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A mousetrap is a specialised type of animal trap designed primarily to catch mice; however, it may also (intentionally or unintentionally) trap other small animals. Mousetraps are usually set in an indoor location where there is a suspected infestation of rodents. Larger traps are designed to catch other species of animals; such as rats, squirrels, other small rodents, or other animals.
The trap that is credited as the first patented lethal mousetrap was a set of spring-loaded, cast-iron jaws dubbed "Royal No. 1". It was patented on 4 November 1879 by James M. Keep of New York, US patent 221,320. From the patent description, it is clear that this is not the first mousetrap of this type, but the patent is for this simplified, easy to manufacture, design. It is the industrial age development of the deadfall trap, but relying on the force of a wound spring rather than gravity.
The jaws operated by a coiled spring and the triggering mechanism is between the jaws, where the bait is held. The trip snaps the jaws shut, killing the rodent.
Lightweight traps of this style are now constructed from plastic. These traps do not have a powerful snap like other types. They are safer for the fingers of the person setting them than other lethal traps, and can be set with the press on a tab by a single finger or even by foot.
Spring-loaded bar mousetrap
The spring-loaded mousetrap was first patented by William C. Hooker of Abingdon, Illinois, who received US patent 528671 for his design in 1894. A British inventor, James Henry Atkinson, patented a similar trap called the "Little Nipper" in 1898, including variations that had a weight-activated treadle as the trip.
In 1899, Atkinson patented a modification of his earlier design that transformed it from a trap that goes off by a step on the treadle into one that goes off by a pull on the bait. The similarity of the latter design with Hooker's of 1894 may have contributed to a common mistake of giving priority to Atkinson.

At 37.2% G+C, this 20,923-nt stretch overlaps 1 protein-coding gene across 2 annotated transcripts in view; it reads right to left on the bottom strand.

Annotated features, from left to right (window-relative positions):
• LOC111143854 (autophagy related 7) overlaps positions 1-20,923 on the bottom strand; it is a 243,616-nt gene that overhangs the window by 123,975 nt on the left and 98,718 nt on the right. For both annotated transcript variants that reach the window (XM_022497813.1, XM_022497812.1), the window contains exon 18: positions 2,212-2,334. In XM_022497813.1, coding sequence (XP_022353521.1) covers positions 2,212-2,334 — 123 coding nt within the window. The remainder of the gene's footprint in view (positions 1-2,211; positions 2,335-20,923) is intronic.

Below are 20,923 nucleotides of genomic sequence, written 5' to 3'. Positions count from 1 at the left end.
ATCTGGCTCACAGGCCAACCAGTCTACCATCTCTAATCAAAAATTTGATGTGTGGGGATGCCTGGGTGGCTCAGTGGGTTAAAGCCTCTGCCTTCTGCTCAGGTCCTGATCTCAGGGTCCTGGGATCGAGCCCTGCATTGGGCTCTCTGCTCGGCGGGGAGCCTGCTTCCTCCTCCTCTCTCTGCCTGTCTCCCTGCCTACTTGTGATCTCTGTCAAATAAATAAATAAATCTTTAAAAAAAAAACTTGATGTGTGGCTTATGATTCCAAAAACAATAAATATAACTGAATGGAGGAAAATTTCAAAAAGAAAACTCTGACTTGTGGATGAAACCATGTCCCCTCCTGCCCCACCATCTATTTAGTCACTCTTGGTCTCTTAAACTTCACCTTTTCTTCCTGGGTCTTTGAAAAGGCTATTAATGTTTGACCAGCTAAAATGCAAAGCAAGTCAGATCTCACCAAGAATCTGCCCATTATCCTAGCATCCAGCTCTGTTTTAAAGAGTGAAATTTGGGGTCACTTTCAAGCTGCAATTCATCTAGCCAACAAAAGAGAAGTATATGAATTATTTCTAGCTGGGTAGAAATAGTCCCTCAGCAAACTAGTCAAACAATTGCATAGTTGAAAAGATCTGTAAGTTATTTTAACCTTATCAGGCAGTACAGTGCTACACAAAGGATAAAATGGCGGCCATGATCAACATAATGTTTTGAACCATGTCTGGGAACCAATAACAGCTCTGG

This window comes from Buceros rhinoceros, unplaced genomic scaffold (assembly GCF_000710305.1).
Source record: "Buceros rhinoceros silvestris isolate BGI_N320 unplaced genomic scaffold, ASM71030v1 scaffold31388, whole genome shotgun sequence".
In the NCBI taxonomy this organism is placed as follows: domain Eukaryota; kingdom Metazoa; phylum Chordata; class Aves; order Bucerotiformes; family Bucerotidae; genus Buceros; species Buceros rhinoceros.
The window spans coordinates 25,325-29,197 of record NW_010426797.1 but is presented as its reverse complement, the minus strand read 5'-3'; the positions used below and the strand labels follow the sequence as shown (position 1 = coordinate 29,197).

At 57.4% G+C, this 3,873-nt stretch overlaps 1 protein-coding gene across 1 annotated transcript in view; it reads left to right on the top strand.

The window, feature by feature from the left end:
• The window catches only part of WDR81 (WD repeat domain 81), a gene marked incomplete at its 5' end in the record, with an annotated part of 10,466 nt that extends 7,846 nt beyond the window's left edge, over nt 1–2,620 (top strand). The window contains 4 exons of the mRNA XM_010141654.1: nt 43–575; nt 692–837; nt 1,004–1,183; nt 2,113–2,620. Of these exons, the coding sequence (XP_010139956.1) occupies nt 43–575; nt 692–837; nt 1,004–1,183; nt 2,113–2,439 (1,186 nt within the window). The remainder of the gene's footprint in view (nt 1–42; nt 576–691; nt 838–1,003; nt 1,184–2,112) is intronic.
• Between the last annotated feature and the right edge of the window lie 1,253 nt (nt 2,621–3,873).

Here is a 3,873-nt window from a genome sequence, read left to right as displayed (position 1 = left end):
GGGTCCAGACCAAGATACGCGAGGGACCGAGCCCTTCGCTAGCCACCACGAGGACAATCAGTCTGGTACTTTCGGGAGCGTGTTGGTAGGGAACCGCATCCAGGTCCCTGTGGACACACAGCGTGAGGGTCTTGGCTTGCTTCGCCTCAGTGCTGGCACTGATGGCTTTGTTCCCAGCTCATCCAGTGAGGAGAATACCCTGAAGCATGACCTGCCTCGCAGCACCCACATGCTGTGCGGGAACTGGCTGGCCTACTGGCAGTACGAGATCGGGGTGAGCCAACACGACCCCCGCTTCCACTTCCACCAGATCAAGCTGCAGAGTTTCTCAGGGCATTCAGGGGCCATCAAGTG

It is a simple device with a heavily spring-loaded bar and a trip to release it. Cheese may be placed on the trip as bait, but other food such as oats, chocolate, bread, meat, butter and peanut butter are more commonly used. The spring-loaded bar swings down rapidly and with great force when anything, usually a mouse, touches the trip. The design is such that the mouse's neck or spinal cord will be broken, or its ribs or skull crushed, by the force of the bar. The trap can be held over a bin and the dead mouse released into it by pulling the bar. In the case of rats, which are much larger than mice, a much larger version of the same type of trap is used to kill them. Some spring mousetraps have a plastic extended trip. The larger trip has two notable differences over the smaller traditional type: increased leverage, which requires less force from the rodent to trip it; and the larger surface area of the trip increases the probability that even the most cunning of rodents will set off the trap. The exact latching mechanism holding the trip varies a lot and some need to be set right at the edge in order to be sensitive enough to catch cautious mice.
In 1899, John Mast of Lititz, Pennsylvania, filed a U.S. patent for a modification of Hooker's design that can be "readily set or adjusted with absolute safety to the person attending thereto, avoiding the liability of having his fingers caught or injured by the striker when it is prematurely or accidentally freed or released." He obtained the patent on 17 November 1903. After William Hooker had sold his interest in the Animal Trap Company of Abingdon, Illinois, and founded the new Abingdon Trap Company in 1899, the Animal Trap Company moved to Lititz, Pennsylvania, and fused with the J.M. Mast Manufacturing Company in 1905. The new and bigger company in Lititz, however, retained the name Animal Trap Company. Compounding these different but related patents and companies may have contributed to the widespread mis-attribution of priority to Mast rather than Hooker.